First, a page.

After [Thomas] had taken his leave, Edmund and Emma stayed and talked to each other, but Marianna excused herself. She ran to her room, almost in tears. Tears she did not know the reason for.
“He did not even look at me or speak to me,” she sobbed into her pillow. She stayed there for a long time, crying bitterly. (#elsiedinsmorediditbetter)
“What did you think of Thomas Hilton, Marianna?” she asked. “Did you find him very disagreeable?”
“Not at all,” was her short reply.
“Well,” Edmund said, setting down his paper, “I am very glad to hear that. I always thought him a very gentlemanlike person and I’m glad you don’t have any aversion to him.”
“Yes, ever since his…well, you have not been so averse to him for quite some time. Or his niece.” [Emma said]
“Yes, I misjudged him. I believe I’ve misjudged him very much.”
Emma looked at her questioningly, but Marianna resolutely kept her eyes fixed on the pages of her book and Emma did not revive the subject. (ARE THE SHADES OF PRIDE & PREJUDICE TO BE THUS POLLUTED?)
At the mention of Marianna, Thomas glanced over at her. He gave her a strangely, searching look and then turned his attention back to his niece. “Why does he hardly acknowledge me?” Marianna thought, almost miserably. “It must be because I refused him…oh, how I wish I could change the past.” (Angst some more, why don’t you?)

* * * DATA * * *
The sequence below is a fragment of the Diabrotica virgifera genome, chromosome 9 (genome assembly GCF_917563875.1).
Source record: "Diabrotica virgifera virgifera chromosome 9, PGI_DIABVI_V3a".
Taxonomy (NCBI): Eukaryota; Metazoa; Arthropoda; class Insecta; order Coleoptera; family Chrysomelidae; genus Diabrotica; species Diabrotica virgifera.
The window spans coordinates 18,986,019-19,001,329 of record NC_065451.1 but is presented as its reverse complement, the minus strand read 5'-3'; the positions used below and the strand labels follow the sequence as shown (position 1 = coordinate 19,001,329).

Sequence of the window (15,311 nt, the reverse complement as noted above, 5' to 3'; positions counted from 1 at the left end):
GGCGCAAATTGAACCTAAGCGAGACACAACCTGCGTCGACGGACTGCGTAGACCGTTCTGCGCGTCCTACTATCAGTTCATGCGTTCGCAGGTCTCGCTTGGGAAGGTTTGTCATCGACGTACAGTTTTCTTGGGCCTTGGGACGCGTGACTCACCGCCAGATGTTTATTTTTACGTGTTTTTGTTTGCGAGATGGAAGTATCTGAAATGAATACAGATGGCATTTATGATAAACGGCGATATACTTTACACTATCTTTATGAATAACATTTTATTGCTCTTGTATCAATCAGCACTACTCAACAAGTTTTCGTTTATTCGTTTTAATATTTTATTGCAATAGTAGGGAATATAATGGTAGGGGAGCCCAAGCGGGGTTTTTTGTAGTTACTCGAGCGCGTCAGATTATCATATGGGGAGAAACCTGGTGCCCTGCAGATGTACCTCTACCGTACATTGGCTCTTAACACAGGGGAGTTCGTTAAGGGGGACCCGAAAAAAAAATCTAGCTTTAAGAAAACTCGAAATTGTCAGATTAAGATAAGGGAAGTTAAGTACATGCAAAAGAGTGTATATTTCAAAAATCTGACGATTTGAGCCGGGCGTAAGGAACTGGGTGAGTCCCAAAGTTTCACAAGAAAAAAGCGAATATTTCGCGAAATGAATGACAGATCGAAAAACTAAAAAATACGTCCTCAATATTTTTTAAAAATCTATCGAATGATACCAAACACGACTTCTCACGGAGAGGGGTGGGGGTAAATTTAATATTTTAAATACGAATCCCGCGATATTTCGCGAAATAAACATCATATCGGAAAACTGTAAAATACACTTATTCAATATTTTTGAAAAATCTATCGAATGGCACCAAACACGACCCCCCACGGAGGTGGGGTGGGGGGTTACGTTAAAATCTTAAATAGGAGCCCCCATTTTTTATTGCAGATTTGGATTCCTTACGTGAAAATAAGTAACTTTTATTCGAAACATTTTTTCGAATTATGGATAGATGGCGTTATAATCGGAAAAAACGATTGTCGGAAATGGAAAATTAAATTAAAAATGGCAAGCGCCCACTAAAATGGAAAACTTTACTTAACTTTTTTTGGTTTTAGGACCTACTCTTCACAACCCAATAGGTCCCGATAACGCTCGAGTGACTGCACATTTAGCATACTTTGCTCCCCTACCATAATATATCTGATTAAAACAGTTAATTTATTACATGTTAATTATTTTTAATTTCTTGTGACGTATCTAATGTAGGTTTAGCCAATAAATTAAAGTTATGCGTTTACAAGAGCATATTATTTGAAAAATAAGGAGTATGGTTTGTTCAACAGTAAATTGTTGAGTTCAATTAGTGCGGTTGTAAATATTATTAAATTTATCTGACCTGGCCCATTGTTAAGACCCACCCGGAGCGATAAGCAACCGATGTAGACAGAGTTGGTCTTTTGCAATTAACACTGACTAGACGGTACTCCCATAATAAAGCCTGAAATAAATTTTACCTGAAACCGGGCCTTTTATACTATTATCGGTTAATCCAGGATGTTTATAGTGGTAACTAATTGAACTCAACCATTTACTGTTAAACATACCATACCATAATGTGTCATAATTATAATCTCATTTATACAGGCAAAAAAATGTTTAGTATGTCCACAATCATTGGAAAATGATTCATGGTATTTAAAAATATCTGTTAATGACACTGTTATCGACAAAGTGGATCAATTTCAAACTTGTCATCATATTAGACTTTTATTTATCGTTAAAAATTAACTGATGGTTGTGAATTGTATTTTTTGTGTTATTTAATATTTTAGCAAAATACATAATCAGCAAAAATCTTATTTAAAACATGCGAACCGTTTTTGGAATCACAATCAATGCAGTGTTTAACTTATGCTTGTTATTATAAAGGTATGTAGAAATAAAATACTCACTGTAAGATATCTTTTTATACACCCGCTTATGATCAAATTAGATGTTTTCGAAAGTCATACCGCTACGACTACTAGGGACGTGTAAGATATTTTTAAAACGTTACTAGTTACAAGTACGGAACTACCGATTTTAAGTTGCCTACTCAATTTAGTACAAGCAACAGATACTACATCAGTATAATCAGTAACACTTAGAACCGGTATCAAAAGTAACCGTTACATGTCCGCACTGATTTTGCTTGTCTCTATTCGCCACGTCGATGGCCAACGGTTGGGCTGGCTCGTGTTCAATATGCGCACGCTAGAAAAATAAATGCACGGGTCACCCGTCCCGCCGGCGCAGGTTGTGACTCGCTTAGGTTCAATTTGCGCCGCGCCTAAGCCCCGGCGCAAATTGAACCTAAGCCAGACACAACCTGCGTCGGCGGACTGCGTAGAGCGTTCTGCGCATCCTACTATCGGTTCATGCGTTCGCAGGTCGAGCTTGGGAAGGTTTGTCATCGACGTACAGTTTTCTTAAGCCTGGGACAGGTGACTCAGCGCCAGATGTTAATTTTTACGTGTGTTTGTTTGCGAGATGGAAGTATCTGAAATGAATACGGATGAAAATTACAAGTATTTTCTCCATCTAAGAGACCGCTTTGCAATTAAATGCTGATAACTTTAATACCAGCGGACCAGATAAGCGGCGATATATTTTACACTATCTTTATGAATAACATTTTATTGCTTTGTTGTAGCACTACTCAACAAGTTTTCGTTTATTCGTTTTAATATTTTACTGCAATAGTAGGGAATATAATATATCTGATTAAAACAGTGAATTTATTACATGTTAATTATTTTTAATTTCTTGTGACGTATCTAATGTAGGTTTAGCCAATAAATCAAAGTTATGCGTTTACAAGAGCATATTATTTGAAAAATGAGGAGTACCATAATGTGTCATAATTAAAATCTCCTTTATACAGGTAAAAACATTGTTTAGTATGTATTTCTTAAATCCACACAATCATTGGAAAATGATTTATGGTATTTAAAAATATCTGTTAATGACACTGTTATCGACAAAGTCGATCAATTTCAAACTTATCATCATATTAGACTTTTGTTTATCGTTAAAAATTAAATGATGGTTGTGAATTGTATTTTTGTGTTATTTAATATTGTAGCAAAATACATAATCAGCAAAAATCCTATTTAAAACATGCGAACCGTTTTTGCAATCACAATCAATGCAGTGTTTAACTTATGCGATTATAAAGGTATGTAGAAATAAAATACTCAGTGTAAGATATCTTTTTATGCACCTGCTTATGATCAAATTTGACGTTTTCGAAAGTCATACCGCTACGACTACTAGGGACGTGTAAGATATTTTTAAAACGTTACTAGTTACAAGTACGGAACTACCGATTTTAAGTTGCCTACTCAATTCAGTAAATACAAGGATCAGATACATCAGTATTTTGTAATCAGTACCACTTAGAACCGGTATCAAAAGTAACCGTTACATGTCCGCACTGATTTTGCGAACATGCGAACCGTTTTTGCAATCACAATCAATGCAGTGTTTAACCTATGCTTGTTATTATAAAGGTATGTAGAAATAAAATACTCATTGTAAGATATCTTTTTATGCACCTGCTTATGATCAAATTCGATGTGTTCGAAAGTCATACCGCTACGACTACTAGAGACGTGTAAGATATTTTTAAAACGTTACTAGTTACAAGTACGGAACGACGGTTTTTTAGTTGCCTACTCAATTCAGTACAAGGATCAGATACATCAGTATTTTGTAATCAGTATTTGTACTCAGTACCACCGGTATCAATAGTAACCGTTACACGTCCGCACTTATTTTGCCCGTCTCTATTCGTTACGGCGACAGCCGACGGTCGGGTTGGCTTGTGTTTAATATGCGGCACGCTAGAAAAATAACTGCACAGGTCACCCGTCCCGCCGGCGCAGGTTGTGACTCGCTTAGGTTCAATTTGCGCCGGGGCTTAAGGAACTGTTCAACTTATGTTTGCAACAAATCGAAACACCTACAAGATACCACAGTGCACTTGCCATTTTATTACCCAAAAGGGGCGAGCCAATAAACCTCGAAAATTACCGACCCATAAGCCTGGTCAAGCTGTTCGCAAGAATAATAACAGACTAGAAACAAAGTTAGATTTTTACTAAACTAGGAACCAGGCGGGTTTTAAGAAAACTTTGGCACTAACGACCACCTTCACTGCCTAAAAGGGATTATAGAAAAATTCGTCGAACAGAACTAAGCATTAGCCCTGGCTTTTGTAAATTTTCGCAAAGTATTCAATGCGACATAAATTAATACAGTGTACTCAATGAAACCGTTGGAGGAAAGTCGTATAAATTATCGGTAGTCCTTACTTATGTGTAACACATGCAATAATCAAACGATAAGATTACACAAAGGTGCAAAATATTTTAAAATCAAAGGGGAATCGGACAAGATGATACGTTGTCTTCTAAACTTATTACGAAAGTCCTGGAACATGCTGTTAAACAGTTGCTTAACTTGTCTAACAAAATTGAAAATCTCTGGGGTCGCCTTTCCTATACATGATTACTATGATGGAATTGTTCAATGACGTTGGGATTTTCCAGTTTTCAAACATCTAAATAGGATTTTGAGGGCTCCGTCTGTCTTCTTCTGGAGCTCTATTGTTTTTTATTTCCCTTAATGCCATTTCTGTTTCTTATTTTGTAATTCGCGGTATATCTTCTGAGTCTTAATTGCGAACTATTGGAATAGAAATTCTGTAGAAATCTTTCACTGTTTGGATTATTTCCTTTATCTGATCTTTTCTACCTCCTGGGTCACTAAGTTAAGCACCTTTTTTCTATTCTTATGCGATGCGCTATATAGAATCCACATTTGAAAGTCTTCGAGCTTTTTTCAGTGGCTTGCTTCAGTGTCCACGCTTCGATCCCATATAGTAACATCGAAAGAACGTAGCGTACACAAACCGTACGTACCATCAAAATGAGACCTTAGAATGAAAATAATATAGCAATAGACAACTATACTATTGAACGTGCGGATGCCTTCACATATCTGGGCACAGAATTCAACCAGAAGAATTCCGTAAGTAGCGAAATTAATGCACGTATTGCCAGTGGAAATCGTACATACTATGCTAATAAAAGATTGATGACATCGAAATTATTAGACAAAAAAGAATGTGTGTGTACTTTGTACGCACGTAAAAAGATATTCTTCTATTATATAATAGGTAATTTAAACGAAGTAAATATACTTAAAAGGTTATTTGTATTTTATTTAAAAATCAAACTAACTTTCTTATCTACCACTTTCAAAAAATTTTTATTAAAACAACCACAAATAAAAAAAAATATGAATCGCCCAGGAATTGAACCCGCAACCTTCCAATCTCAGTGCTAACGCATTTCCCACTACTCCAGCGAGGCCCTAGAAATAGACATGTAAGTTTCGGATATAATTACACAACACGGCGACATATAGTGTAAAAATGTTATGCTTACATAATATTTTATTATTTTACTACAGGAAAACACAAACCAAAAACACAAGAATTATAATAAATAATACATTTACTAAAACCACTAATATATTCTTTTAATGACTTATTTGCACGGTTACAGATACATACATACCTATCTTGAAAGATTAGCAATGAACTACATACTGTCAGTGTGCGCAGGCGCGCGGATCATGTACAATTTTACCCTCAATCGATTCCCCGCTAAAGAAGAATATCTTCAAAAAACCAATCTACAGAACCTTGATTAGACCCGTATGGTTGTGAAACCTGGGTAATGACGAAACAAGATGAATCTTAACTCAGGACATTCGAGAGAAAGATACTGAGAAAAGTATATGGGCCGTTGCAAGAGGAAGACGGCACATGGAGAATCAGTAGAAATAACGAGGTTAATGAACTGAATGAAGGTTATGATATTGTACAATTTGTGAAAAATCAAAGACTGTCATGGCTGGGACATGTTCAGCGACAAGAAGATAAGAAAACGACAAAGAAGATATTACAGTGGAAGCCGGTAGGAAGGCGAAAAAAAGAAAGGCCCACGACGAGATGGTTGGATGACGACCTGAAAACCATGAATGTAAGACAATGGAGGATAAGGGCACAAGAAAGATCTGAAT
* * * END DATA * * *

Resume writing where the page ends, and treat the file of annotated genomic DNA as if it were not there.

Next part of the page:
Marianna sat in her room, looking at the tranquil twilight that was settling over the busy city. The sun was going down, leaving the sky a mixture of pink, yellow, and mauve. A tear trickled down her cheek and landed on the window seat, leaving a spot of brightness in the light dust…She sighed deeply. Was [the reason for her unhappiness]…could it be…Thomas Hilton? At first her mind refused to accept it but she finally admitted that she loved Thomas Hilton and would until the day she died. But it was hopeless. She admitted it. Ever since she had met him in Bath, he had kept aloof and plainly showed he was not and never would be interested in her. (See? Angst everywhere! And I doubt I even knew what ‘mauve’ looks like, ’cause I still don’t.)
Thomas looked at her for a moment and then continued. “I came here to tell you that my feelings have not changed. If you still do not feel for me, please tell me at once. I cannot bear to go on, not knowing. But if you do care for me, please tell me. Your words will decide whether I enter this house again.” (ALERT! ALERT! S&S and P&P plagarism! And Persuasion, too, in that last sentence.)